The questionnaire sent to German archivists asked specifically for information about each archive's collections of vital records, religious records, military records, emigration records, passport records, censuses, and town and county records. Archivists were also asked to describe any published guides or inventories to their collections. Compiled in book form, the answers appear here in chapters dealing with the federal archives (Bundesarchive), religious archives, and the various archives in each of Germany's sixteen states (Lander), including town (Kreisstadte), city (Stadtarchiv), and county archives (Kreis).
To facilitate the location of records in each archive or repository, the book is arranged in the following manner: Within each state chapter all entries are arranged in alphabetical order by the name of the city in which the archive is located. The first part of each chapter contains listings of state archives; next, all city and regional archives are listed. Church archives with jurisdictions within the state are in the third section, while the fourth section lists family archives. Last, all other archives in the state for which a questionnaire was returned, or a website found, are listed.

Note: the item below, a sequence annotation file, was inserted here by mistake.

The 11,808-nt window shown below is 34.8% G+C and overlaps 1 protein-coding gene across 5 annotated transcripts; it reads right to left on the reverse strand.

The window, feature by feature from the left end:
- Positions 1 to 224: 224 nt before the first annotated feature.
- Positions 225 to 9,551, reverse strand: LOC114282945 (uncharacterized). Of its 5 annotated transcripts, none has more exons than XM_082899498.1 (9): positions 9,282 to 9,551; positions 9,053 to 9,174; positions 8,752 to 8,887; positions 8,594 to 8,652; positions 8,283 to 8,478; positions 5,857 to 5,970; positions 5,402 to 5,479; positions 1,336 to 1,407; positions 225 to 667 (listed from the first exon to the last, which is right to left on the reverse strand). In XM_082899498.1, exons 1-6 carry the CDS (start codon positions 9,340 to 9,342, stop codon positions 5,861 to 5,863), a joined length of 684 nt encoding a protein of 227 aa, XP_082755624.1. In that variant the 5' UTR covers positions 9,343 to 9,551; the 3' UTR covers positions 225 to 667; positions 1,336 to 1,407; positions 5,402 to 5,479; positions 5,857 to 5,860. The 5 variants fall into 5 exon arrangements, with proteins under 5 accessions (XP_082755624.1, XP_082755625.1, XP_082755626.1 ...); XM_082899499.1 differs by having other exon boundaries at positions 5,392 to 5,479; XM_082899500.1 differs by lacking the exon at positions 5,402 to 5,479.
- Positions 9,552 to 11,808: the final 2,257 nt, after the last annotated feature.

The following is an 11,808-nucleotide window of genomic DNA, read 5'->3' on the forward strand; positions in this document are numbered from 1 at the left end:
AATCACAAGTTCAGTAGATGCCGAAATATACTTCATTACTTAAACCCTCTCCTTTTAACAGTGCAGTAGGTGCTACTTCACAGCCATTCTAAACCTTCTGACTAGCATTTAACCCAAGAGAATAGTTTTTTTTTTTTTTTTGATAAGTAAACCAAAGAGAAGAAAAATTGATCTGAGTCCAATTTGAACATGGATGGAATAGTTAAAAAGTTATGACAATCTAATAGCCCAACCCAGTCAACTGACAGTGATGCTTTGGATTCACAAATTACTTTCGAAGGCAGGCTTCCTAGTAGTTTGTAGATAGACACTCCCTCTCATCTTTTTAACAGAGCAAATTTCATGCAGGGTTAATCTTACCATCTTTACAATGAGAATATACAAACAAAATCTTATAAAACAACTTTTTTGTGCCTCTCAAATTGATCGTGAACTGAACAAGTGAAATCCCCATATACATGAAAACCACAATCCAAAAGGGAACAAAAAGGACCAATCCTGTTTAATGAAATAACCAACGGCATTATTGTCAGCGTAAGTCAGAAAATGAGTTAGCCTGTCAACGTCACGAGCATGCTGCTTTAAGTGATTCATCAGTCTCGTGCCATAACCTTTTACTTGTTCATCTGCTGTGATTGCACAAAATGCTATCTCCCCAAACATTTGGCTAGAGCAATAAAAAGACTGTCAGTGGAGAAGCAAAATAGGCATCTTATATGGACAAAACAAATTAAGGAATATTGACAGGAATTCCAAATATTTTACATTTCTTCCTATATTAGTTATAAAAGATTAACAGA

For each of the 2,000 archives, information is provided under the following headings:
Designed to answer the researcher's most frequently asked questions regarding the type of records that exist and where such records can be found, this massive compilation holds the key to genealogical research in Germany. Comparisons abound, but Ancestors in German Archives closely resembles Ancestry's Red Book in that it is an all-in-one directory to genealogical sources in all repositories in all places in one country. In this case, of course, it is a one-stop guide to genealogical sources in Germany, and it is clearly the most indispensable finding-aid ever published on the subject. Most importantly, it answers the fundamental questions about the very existence of genealogical records in Germany and paves the way for successful research.
FREE SERVICE: Correspondence to this column should be directed to Damon Veach, Cajuns, Creoles, Pirates and Planters, 709 Bungalow Lane, Baton Rouge, LA 70802-5337. The e-mail address is firstname.lastname@example.org. Queries and book reviews are printed as space permits, and you are encouraged to take advantage of this free service. Claitor’s Publishing can serve as a distributor for self-published genealogy titles. Go to their homepage for details on how you can obtain this excellent service.